Cargo container shipments through the Port of Long Beach dropped 23 percent in January compared to last year, reducing port volume not seen in five years, according to port statistics released Thursday.

The Port of Long Beach shipped 399,295 twenty-foot cargo container units, or TEUs, last month, down from January 2008's shipment of 521,342 TEUs.

"Winter months are always slower but this is exceptionally slower," said Art Wong, a Port of Long Beach spokesman. "The last time the shipments were that low was in 2004, when the ports were coming back from the downturn caused by the Sept. 11 attacks."

In February 2004, 314,719 TEUs were shipped, a figure still below last month's figure.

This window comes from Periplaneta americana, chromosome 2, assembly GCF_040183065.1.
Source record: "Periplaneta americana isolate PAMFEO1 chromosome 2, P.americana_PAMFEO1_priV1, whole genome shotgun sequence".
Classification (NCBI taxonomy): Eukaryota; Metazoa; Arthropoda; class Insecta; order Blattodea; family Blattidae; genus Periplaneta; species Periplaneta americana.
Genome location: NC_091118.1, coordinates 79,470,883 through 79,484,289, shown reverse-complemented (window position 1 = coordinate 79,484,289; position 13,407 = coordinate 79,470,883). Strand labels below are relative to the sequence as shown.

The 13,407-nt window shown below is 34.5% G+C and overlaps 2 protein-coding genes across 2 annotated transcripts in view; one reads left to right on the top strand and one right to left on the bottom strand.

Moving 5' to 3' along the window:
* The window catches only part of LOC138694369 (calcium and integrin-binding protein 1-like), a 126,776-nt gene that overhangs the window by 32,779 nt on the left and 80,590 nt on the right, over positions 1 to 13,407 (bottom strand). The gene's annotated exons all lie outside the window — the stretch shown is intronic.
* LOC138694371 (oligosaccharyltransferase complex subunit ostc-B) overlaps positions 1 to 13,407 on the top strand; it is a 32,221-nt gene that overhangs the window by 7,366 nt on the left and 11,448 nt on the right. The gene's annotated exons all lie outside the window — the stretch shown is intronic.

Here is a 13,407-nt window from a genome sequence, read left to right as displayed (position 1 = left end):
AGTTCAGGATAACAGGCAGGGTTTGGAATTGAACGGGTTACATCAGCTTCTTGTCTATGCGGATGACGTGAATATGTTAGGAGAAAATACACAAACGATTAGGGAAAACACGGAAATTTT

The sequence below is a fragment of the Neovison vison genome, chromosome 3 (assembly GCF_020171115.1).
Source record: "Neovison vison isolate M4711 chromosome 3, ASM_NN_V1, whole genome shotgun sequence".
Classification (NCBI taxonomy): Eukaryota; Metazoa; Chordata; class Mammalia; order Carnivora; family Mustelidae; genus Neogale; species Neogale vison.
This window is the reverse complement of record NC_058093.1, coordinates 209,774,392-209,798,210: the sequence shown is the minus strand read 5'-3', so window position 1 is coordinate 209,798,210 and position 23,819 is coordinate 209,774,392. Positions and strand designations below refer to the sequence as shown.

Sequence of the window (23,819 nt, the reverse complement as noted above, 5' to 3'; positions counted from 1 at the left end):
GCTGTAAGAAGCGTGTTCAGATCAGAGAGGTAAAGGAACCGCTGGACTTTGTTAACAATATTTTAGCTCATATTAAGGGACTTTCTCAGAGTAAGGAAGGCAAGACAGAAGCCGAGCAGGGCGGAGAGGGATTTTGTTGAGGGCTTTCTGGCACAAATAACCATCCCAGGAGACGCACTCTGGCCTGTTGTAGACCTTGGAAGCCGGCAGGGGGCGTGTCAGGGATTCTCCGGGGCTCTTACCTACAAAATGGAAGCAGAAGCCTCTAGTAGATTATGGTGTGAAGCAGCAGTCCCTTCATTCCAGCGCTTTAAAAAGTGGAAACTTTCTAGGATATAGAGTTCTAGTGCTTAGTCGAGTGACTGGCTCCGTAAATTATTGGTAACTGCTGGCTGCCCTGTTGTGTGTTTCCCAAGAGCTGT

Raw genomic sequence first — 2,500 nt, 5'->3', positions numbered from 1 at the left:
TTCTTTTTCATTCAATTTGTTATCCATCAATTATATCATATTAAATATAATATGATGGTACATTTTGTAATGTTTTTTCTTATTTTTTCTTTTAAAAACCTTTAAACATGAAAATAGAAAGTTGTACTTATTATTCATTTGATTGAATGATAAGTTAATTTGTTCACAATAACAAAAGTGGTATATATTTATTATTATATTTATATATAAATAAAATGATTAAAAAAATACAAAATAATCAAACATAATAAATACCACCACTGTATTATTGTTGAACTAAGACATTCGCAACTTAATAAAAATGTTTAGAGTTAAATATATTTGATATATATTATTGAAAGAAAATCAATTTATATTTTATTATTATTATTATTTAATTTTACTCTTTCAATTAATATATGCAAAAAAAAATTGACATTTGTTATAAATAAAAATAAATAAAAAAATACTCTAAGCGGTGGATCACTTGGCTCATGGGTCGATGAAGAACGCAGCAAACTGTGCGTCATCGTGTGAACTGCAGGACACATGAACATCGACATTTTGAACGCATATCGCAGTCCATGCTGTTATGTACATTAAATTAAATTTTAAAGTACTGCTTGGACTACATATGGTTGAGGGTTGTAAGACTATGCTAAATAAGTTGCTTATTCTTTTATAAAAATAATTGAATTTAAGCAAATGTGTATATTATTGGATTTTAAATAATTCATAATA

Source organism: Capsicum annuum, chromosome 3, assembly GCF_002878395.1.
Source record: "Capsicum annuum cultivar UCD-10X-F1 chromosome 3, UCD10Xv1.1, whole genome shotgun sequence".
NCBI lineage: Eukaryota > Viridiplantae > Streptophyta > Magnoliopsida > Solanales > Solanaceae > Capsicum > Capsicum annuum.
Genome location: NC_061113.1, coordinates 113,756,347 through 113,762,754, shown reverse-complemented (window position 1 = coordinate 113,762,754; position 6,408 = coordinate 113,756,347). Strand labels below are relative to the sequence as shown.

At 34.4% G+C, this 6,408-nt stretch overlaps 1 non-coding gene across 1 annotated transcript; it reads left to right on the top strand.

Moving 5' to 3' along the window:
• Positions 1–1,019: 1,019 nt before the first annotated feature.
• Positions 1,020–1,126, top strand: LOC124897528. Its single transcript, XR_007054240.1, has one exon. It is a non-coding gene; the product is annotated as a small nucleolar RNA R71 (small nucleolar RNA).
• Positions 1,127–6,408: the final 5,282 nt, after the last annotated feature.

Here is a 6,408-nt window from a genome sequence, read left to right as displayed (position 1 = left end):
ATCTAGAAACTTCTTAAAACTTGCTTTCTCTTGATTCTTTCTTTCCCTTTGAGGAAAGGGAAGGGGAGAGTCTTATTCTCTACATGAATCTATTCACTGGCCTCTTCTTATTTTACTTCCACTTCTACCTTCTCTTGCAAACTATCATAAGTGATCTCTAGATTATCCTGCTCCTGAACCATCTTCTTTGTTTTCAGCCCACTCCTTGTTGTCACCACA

The dismal news comes on the heels of 2008, a year that saw the biggest single-year decline in cargo container shipments in more than two decades.

Shipments at the Port of Long Beach dropped 11 percent in 2008, with 6.5 million TEUs shipped last year, again a level not seen at the port since 2004.

As recently as 2007 Long Beach had its busiest year ever with a record 7.3 million TEUs shipped.

Wong said that the economic downturn is mostly to blame for port traffic down with less people buying in the U.S. and buying U.S. exports. However, the port has noticed that a minority of cargo business has been lost to smaller ports that can handle smaller orders and charge less.

The Port of Los Angeles hasn't released their numbers yet for January, but said port officials have said that trade would like drop by double digits in 2009. Los Angeles' port saw a 6 percent drop in container volume in 2008, their largest decline ever amid 20 years of steady growth.

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